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Government publishes more details on "employee shareholder" arrangements

The Government today provided further detail in relation to its proposed new "employee shareholder" status, a new form of equity-linked employment contract.  11 Dec 2012

The initiative was first announced at the Conservative Party conference in October 2012 and its implementation was confirmed by the Chancellor of the Exchequer, George Osborne MP, during last week's Autumn Statement (93-page / 2.70MB PDF).  Further details have now been published in the form of draft legislation.   

'Employee shareholder' status has been proposed as a third form of employment status, alongside 'employee' and 'worker', taking effect as a new form of equity-linked employment contract.  In exchange for giving up certain employment rights, employees will become owners of a stake in the business they work for by being given shares in the employer company worth between £2,000 and £50,000. Any profit on those shares will be exempt from capital gains tax (CGT) when the shares are sold. 

While the new draft legislation confirms the CGT exemption, the Government has yet to confirm the income tax treatment of employee shareholder shares. Tax expert Matthew Findley of Pinsent Masons, the law firm behind Out-Law.com, said that the Government's "piece meal" approach to the new employment status was "perverse".

“Until details of the income tax position become available, companies will not be able to properly assess whether the arrangement is of interest," he said.  "It is perverse that the arrangement is being implemented in such a piece meal fashion.  The Government increasingly leaves itself open to allegations that the implementation of the arrangement is as poorly conceived as the arrangement itself.”

The draft legislation also fails to address concerns voiced when the proposal was first announced in relation to how the shares will be valued, a particularly difficult issue for unlisted companies, Findley said. “The Government has provided no further assistance on valuation other than to define 'value' for the purposes of the £2,000 threshold and the £50,000 cap.  Companies are otherwise left to battle with the valuation difficulties associated with providing shares to employees.  This will not encourage take up amongst SMEs and unlisted companies,” he said.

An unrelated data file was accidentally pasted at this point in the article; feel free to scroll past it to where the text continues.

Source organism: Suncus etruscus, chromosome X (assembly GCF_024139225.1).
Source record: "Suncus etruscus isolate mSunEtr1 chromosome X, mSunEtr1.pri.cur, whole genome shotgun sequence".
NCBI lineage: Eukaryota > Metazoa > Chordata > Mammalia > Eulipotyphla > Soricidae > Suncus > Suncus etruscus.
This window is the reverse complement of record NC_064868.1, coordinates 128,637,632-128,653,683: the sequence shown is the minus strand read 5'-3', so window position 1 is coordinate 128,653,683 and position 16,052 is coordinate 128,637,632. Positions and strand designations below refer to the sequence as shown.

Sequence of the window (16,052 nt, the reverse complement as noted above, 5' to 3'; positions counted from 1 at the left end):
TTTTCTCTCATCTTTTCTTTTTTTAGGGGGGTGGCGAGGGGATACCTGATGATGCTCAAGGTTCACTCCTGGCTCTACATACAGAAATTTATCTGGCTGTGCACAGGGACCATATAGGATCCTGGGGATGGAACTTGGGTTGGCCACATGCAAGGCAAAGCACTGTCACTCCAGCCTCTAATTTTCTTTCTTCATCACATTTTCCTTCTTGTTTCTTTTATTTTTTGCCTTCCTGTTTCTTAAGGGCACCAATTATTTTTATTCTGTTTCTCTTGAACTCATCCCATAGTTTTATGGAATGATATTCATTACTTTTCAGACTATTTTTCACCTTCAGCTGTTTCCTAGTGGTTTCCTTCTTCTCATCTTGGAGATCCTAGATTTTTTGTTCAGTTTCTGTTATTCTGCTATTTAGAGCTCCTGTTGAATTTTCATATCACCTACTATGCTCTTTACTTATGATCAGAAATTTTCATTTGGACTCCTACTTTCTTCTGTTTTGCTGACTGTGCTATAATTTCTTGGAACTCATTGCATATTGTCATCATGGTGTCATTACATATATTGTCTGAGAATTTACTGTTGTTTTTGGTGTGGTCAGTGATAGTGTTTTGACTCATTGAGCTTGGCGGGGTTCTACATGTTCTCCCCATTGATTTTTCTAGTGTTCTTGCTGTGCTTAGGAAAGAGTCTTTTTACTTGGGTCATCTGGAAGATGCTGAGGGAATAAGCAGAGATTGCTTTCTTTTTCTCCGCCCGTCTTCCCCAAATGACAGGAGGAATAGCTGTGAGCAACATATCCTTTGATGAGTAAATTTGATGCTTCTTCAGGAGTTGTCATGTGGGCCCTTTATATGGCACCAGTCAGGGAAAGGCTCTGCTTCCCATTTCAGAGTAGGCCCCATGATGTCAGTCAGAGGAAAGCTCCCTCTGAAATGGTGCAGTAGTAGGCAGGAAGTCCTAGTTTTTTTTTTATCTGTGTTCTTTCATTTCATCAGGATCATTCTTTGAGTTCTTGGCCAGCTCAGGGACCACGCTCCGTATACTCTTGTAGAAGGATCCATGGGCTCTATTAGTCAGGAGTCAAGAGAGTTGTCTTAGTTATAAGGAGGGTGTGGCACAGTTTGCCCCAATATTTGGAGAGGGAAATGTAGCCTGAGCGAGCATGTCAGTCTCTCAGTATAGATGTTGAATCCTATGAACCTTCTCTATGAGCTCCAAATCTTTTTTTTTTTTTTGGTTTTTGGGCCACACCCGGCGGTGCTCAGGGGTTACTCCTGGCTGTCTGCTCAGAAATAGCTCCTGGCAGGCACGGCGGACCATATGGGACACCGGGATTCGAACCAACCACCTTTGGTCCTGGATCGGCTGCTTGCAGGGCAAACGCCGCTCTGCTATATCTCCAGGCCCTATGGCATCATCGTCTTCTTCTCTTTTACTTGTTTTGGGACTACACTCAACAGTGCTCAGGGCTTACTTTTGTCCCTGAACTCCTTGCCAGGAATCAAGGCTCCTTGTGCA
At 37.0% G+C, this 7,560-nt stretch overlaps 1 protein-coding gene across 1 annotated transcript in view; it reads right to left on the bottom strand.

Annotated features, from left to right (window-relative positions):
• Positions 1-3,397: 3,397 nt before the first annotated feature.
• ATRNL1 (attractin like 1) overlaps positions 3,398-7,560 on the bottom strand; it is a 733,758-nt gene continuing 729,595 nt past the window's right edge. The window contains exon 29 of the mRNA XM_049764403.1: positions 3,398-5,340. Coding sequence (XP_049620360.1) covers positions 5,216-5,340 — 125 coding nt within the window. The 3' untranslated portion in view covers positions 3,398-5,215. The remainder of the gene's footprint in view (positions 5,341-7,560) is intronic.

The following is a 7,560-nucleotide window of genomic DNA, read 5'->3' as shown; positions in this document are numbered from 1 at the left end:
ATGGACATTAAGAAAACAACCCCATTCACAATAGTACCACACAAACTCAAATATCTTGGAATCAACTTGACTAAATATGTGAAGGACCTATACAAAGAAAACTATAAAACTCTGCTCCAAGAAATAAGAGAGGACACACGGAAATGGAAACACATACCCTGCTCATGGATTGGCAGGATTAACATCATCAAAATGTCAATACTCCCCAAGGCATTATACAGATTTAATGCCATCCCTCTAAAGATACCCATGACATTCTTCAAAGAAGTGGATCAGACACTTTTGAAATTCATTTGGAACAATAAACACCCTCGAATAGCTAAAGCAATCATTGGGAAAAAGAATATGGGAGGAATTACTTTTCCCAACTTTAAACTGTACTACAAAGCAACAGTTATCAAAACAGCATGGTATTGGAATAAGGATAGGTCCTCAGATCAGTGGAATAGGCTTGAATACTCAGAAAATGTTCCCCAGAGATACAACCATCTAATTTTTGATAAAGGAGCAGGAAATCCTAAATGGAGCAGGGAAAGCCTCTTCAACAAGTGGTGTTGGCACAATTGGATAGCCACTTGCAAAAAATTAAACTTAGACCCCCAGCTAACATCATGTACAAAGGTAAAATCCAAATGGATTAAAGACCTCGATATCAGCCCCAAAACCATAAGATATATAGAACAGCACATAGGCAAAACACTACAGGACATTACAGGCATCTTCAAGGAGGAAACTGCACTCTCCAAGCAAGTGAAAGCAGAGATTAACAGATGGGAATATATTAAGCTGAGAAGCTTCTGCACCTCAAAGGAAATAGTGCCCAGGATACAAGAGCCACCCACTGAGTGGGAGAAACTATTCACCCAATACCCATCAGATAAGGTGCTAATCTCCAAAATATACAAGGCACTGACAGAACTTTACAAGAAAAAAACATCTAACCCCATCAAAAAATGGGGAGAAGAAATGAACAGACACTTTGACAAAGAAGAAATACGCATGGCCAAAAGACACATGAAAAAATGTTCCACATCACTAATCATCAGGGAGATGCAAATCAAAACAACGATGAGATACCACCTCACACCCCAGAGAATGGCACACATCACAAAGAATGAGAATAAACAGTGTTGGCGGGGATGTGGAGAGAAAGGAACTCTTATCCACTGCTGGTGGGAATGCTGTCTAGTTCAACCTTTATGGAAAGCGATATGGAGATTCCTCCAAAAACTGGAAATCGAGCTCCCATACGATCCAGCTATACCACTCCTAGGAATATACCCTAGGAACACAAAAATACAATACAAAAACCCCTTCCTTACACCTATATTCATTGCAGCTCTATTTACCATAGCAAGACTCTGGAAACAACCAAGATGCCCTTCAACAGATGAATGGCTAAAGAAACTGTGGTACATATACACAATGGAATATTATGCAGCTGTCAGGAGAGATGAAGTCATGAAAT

The draft legislation also creates a further obstacle to listed companies using the arrangement. “The legislation prevents companies from using shares warehoused in employee benefit trusts.  This will severely constrain the ability of listed companies to use the arrangement,” he said. 

The Government has, however, sought to limit the scope for major shareholders to become 'employee shareholders' as part of the draft legislation. It has barred those who own 25% or more of a company from becoming employee shareholders.

"While this will go some way to alleviating the concerns expressed by the Institute of Fiscal Studies about the Government facilitating tax avoidance, there remains considerable scope within SMEs and unlisted companies for senior management to be provided with very tax-efficient equity in return for giving up employment rights which they probably don’t value or need,” Findley said.

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